The Jamaican government recently announced that it will be allowing medical marijuana patients to make cannabis purchases online for pickup at “herb houses” as a means to combat the coronavirus pandemic.
The Cannabis Licensing Authority (CLA) made the interim rule change in coordination with the Ministry of Industry, Commerce, Agriculture and Fisheries. Patients who’ve already registered with a cannabis dispensary will be able to order products from those shops online and pick them up, a move regulators say is meant to “minimize the length of time spent in such licensed facilities thereby limiting the exposure of staff and patients alike.”
The agency is “cognizant of the far-reaching effects of the pandemic and remains vigilant and proactive in taking steps to secure the industry,” Faith Graham, CLA’s director of enforcement and monitoring, said in a press release.
Under broader COVID-19 risk management rules issued by the government, “herb houses may be deemed a business that offers retail services for the provision of medicine,” CLA said. “As such, any exemptions given to these retail services under these orders may be considered applicable to retail herb houses.”
In a separate move last week, CLA also established interim regulations for the import and export of cannabis products.
For online ordering, marijuana dispensaries will have to submit documents, including government-issued photo identification and proof of registration in the medical cannabis program, to CLA in order to provide online sales. They must also “submit reports and inventory to the CLA in accordance with the required standards and within stipulated timelines.”
The policy change is the latest example of how officials are helping the marijuana industry to adapt during a time of social distancing requirements and shelter-in-place orders. While in many U.S. states medical cannabis shops have been widely deemed essential services that can continue to operate during the health crisis, some regulators have gone further by implementing innovative practices to mitigate the spread of the COVID-19.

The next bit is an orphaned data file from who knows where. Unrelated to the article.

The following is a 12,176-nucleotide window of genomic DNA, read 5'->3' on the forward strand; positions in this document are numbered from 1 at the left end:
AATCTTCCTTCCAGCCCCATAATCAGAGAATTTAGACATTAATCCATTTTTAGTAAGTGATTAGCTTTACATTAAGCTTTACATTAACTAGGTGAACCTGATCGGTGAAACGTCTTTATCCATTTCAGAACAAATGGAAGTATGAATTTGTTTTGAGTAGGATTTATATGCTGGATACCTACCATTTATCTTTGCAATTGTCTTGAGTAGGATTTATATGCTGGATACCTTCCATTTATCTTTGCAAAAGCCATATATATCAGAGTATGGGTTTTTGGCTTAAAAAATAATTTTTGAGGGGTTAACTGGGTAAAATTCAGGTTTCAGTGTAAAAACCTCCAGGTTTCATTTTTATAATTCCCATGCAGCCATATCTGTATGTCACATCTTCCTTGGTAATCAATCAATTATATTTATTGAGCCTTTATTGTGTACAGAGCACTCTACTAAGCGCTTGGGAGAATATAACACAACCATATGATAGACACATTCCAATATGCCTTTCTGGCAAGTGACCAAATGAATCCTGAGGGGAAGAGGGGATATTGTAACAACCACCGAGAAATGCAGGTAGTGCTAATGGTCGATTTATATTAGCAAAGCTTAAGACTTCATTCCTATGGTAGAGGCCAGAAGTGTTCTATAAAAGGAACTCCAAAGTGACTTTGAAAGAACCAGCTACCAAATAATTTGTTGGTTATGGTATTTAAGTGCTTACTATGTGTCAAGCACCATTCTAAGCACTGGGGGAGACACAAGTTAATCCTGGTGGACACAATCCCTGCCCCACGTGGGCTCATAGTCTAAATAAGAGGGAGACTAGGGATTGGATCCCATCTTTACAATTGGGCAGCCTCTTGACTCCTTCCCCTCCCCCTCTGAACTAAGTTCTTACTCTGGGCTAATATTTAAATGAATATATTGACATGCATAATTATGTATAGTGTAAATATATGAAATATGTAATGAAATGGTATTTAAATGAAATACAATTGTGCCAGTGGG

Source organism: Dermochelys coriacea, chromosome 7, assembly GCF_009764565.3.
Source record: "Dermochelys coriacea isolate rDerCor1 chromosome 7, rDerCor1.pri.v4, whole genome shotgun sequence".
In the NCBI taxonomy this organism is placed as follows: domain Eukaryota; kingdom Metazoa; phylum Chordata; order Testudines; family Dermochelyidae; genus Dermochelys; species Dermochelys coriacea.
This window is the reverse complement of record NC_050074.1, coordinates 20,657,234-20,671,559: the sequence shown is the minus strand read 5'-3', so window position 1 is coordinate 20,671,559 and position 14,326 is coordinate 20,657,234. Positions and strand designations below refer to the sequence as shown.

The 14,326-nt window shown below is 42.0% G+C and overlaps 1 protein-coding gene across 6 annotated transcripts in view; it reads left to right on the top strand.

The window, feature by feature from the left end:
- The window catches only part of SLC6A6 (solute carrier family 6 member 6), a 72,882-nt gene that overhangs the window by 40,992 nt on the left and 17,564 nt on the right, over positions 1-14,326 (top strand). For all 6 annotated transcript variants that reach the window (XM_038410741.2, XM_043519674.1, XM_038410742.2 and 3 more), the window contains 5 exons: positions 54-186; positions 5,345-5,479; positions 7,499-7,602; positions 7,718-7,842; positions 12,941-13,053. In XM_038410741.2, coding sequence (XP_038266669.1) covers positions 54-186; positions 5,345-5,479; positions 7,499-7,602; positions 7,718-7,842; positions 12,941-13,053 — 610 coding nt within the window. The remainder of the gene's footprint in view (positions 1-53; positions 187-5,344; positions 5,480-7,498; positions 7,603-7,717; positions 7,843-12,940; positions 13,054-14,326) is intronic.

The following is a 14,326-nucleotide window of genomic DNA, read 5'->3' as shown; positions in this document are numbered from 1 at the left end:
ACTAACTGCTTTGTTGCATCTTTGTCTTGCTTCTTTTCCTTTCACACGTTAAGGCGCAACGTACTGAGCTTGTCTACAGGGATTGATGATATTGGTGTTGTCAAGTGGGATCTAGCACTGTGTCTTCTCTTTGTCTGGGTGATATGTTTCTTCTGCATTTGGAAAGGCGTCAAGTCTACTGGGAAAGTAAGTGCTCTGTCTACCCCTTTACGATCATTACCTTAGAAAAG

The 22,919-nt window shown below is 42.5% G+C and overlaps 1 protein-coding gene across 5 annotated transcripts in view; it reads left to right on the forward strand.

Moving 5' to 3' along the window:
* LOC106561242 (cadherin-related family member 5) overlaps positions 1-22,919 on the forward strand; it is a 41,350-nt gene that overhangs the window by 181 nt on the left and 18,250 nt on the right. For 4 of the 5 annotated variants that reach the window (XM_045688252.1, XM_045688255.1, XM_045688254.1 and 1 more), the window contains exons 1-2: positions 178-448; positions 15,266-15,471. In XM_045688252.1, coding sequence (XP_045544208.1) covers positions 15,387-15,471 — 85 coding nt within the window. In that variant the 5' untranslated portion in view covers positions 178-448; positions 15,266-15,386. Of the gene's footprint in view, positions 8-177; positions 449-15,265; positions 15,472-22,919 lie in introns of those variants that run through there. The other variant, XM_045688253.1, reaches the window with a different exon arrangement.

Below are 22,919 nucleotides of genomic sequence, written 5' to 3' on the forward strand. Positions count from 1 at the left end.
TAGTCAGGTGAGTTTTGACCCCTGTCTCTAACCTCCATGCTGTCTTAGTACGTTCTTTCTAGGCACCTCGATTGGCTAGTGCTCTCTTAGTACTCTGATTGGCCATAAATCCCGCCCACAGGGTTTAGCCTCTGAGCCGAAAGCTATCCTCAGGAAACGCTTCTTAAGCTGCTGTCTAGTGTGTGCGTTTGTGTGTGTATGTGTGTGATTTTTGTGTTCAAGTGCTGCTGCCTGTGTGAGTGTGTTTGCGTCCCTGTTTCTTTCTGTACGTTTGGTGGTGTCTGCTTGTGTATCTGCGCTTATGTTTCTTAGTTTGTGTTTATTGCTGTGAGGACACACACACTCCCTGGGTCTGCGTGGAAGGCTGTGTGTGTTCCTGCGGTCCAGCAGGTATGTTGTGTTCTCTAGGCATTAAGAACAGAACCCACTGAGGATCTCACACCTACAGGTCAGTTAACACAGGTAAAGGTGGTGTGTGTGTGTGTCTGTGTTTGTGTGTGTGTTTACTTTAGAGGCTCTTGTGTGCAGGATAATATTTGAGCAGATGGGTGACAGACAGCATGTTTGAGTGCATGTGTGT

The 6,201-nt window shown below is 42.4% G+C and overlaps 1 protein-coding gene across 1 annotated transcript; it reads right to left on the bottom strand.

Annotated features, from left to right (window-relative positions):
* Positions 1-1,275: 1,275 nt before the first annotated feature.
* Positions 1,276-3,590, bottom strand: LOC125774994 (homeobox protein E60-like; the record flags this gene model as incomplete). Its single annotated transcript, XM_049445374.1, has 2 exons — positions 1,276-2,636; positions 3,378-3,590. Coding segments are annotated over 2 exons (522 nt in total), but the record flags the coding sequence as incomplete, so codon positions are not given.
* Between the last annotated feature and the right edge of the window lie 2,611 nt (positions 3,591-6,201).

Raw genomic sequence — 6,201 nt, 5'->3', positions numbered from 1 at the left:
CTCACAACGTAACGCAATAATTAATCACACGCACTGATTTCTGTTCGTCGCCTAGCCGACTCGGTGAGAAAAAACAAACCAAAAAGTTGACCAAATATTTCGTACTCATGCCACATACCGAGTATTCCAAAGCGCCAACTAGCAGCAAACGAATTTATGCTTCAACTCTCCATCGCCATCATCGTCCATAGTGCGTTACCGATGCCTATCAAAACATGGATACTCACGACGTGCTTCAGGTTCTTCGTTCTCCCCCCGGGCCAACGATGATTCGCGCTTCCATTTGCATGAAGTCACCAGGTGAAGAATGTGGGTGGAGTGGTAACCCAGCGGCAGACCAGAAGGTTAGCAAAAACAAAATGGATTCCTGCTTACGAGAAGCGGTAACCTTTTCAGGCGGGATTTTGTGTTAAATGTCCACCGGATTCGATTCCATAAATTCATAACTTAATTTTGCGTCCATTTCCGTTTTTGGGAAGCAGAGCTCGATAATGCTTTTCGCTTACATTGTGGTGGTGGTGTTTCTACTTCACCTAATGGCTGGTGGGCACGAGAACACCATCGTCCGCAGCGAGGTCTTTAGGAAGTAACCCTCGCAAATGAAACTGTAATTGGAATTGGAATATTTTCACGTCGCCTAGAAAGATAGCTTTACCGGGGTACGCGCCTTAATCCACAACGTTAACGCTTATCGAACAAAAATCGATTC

In Washington, D.C., for example, the local government issued an emergency rule allowing medical marijuana products to be delivered to patients, or picked up curbside on a temporary basis.
Louisiana also moved to temporarily allow cannabis delivery services specifically because of the pandemic—and now legislation has been approved by the House that would make the policy permanent.
Deliveries for medical marijuana launched in certain Colorado cities in March, but that had already been in the works under legislation enacted last year and the timing of the rollout was coincidental. Delaware is moving to allow deliveries of medical cannabis as well amid coronavirus, but regulators plan to continue that program following the pandemic as well.
Another cannabis policy development that recently happened in Congress is likely to encourage the Jamaican government. The House included provisions protecting banks that service marijuana businesses from being penalized by federal regulators as part of a coronavirus relief bill the chamber approved.
Jamaican officials said last year that they would be pressuring the U.S. to pass the standalone banking legislation because the current lack of access has led the country’s medical cannabis market to fear “being de-risked by their international counterparts in the U.S.”
Several Caribbean nations have started exploring marijuana reform in recent years. Importantly, in 2018, the heads of 19 Caribbean nations agreed to “review marijuana’s current status with a view to reclassification,” emphasizing “human and religious rights” issues stemming from criminalization as well as “the economic benefits to be derived” from legalization.
Since then, lawmakers in the dual-island nation of St. Kitts and Nevis said they would be introducing legalization legislation. The government of Trinidad and Tobago brought two cannabis reform bills before Parliament last year—one to decriminalize low-level possession and another to legalize cannabis for medical and religious purposes.
Photo courtesy of Brian Shamblen.